I was reflecting on the giving tree at our church and smiling to think of the families who will get a gift for Christmas because of someone else’s giving heart.
It always brings me back to the story of the blessing my family received the year my dad died. That was fifty-one years ago and the gift keeps on giving in the hearts of our family members.
I share this with you to bless you as you prepare for this Christmas season. The article was on the front page of the Montana Standard and the Anaconda Leader in 2006, my Mom’s last Christmas on earth. What a blessing it was for me to give her the memory of that story when her memory was fading day by day because of dementia.
Story lives. Story gives.
Thanks to a loving community, the harsh reality of cancer was forgotten for our family during Christmas 1965.
Over Thanksgiving weekend, lung cancer had stolen away our beloved dad, Bob Devine. Mom’s first words after he died were “Now what are we going to do?” With medical bills exceeding $10,000 and a bank account wiped out, she feared the worst.
At age 44, although she had overcome the challenges of a high school injury that left her crippled, Mom had no idea how to deal with the reality of her life as a widow with 10 children. The situation looked grim as Christmas day closed in.
My teenage siblings pitched in to make the season feel somewhat normal. They cut down a fresh tree and dragged the boxes of decorations from the basement.
Dad loved to watch his 10 children scramble for their favorite ornament and carefully place it on the branches of the evergreen. Jim and Jack, the 15-year-old twins, lifted 4-year-old Patti on their shoulders placing the angel on top of the 10-foot pine, something Dad used to do. Christmas would be different without him, but this one would be remembered for the rest of our lives.
Imagine the mystery and surprise when each day Christmas angels emptied their pocketbooks to fill a deep void left in our hearts. They filled our front and back porches with Christmas love. There were sacks of potatoes, bags of flour and sugar, apples and oranges, boxes of cereal, turkeys, hams and roasts. One egg carton arrived with a $100 bill tucked neatly inside. Wrapped gift boxes marked “boy” or “girl” were quickly hidden to save the Christmas morning surprise for the kids who still believed in Santa.
Although she claimed not to believe in Santa, 13-year-old Kathy was forced to say “Yes, Virginia, there is a Santa Claus,” as she watched us trip over the packages on Christmas morning. Yet, Santa was not a singular noun, like our English teacher mom had taught us. Santa was an entire community, dear sweet Anaconda.
We were overwhelmed by clothes and coats; a train, a race car set; Monopoly and Mouse Trap games, dolls with beautiful dresses, ice skates, sleds and skis. The most overwhelming thing was the look on mom’s face as she watched her cherished 10 squeal with delight at the surprises.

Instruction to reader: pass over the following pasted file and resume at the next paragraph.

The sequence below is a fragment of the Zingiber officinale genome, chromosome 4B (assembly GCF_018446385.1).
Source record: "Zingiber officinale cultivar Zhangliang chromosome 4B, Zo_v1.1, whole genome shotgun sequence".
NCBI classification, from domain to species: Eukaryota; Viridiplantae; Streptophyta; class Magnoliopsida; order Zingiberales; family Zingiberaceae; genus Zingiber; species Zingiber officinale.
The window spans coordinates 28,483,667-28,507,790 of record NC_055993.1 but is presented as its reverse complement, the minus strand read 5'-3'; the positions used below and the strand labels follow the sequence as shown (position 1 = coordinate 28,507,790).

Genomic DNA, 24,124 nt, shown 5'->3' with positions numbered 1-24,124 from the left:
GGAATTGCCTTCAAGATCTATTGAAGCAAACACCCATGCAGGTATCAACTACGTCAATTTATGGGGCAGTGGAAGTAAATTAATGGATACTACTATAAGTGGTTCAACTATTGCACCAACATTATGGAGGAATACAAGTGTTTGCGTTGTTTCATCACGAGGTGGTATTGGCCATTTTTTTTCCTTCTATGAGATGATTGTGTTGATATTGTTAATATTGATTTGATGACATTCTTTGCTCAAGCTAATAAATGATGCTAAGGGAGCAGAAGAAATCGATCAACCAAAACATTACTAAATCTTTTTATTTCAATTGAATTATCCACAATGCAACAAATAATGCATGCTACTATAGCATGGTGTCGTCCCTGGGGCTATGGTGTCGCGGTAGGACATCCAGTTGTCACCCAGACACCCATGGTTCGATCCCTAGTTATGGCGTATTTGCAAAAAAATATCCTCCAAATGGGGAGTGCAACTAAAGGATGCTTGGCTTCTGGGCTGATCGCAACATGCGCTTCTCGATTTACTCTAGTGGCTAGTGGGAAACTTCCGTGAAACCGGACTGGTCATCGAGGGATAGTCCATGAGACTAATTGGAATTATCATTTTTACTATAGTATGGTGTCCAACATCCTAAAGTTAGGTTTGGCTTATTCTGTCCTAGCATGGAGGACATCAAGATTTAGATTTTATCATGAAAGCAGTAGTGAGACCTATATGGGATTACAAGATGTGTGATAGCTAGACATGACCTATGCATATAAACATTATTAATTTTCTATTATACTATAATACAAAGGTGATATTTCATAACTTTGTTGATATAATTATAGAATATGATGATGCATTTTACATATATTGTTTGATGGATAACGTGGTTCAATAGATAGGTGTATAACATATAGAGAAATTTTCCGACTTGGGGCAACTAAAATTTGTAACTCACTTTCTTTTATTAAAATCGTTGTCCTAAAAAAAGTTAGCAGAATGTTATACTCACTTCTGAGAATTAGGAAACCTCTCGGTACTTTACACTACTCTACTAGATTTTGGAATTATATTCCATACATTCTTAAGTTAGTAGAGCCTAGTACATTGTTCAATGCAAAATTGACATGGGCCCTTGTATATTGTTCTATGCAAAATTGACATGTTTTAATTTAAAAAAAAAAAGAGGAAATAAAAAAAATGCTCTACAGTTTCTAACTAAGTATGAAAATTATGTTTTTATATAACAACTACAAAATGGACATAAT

Mom would not have been able to buy any toys this year, just a month after losing dad. At a time when her future was uncertain and worry caused sleepless nights, loving friends and strangers gave her something to smile about.
To this day, we do not know the names of the Christmas angels who blessed us in 1965. No one ever came forward to take credit. God knows who was responsible for this incredible blessing that lives on in our hearts.
This gift of love has motivated me to help needy families in my community. One year we witnessed the excited smiles as we delivered food and wrapped gifts to a Romanian family with 13 children. Christmas 1965 came alive in my heart that day.
Severe dementia has stolen mom’s ability to tell this story herself, but for years it was a favorite told to her family. As she lives her remaining years in a nursing home, I am telling the story for her.
May the blessing of Christmas live long in your hearts as you choose to pass it on to those in need. The impact you had on our family will never be forgotten.
Thank you, Anaconda.
— Gigi Devine Murfitt is a freelance writer living in Woodinville, Wash., with her husband, Steve, and sons, Zane and Gabe. She and her husband have recently established Gabriel’s Foundation of Hope, a non-profit organization serving families who deal with a disabled family member.
It IS better to give than to receive.
And it is so much fun to watch others receive that unexpected surprise.
I share with you a video I found on YouTube of what JCPenney did to several random customers to make their Christmas special. They gave the opportunity for customers to give and for others to receive.
My hope is to inspire you to give. If you’d like to help our church with the Giving Tree, click the link and find out more.
Bless you with a giving heart.